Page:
The greatest difficulty living abroad for me is that no one cared about my international background, yet people don’t want to hear my opinion about local issues because I don’t have enough experience to give a clear founded opinion about them. In many ways they are right.

As for my international experience, I always thought it would be a decisive matter when it came to making a friend, getting a girlfriend, being accepted to a school or getting a job. The mere fact of having lived in seven countries should have done the trick. Well, surprisingly, people change the topic as soon as you mention how things work differently in your country or in a third country.

My potential employer never mentioned my international experience. During my final interview to get admission to grad school, the dean did not ask me a single question related to my foreign experienced, when ironically, I applied for an international politics major. And my friends change the topic as soon as they hear  a sentence start with “when I was in…”. This complex problem was very frustrating to begin with. I kept wondering how people who watch and analyze international news religiously never think about asking, let that be listening to, the experience of an eyewitness. I guess I found the answer. People don’t always keep in mind that I have an international experience. And they really want to have the kind of two-way conversation where they have room for participating in the conversation.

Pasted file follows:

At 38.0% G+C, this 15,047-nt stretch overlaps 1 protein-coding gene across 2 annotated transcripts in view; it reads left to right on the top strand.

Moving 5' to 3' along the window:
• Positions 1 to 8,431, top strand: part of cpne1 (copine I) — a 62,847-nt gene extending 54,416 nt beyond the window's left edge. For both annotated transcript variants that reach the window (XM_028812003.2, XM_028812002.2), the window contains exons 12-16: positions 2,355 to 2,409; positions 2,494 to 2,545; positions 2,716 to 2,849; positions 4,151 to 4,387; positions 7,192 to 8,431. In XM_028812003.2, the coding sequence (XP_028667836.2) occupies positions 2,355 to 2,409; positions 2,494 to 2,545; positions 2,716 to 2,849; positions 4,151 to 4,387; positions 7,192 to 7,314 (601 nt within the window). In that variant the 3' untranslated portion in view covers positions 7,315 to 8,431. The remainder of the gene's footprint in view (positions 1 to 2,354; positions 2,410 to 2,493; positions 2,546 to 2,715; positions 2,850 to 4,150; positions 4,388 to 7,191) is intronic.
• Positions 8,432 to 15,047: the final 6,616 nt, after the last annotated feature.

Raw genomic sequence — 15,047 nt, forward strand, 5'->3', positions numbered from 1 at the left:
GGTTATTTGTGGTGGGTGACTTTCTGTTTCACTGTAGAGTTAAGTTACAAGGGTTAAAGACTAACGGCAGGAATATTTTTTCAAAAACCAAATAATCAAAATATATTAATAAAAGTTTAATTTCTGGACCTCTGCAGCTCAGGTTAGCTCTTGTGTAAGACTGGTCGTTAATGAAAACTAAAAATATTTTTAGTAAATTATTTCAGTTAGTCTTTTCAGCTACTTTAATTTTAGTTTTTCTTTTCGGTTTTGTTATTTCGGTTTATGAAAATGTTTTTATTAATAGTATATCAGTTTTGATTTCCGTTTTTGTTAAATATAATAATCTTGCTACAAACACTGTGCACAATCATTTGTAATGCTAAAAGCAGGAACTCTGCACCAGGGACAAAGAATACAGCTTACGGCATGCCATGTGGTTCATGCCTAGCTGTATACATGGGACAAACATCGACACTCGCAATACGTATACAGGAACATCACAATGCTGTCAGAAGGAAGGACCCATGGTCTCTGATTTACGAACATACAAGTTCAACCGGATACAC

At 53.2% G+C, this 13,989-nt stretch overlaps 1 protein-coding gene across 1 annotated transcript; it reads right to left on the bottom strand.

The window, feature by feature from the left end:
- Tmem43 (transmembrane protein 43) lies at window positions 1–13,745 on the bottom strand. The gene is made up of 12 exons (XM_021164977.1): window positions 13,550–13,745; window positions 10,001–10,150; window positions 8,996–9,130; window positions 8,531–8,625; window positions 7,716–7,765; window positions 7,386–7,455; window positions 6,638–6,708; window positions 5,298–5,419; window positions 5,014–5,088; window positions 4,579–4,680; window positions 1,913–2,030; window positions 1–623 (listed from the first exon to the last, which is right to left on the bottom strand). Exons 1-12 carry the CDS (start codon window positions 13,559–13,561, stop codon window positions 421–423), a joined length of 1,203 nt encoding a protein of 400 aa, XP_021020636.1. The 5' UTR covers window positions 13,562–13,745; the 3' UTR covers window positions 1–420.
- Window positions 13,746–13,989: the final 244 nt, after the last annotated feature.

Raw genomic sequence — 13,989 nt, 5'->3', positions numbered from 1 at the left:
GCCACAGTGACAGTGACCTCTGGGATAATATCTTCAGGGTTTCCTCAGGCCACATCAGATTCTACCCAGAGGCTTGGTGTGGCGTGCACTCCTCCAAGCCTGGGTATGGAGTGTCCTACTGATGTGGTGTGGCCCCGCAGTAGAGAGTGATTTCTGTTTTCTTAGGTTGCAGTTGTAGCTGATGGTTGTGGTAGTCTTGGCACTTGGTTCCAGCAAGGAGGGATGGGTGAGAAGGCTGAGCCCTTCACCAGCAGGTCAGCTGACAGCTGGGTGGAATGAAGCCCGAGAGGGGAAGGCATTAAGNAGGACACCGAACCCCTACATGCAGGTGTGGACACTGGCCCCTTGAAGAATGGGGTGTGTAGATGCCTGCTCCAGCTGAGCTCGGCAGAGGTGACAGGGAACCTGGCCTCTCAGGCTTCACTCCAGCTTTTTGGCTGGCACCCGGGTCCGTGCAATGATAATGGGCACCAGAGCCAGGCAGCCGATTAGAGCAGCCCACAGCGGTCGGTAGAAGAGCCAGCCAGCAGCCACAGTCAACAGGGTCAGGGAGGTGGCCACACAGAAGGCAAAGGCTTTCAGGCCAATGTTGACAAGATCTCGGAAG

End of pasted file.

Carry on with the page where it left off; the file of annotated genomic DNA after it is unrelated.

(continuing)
The other difficulty is that after a few weeks or months, people often realize they don’t know as much about the local culture as they thought they knew. During the learning process, they will find it difficult to accept the fact that things are different. They will always think that it would have been more convenient if things were different, say something they would have adapted to more easily.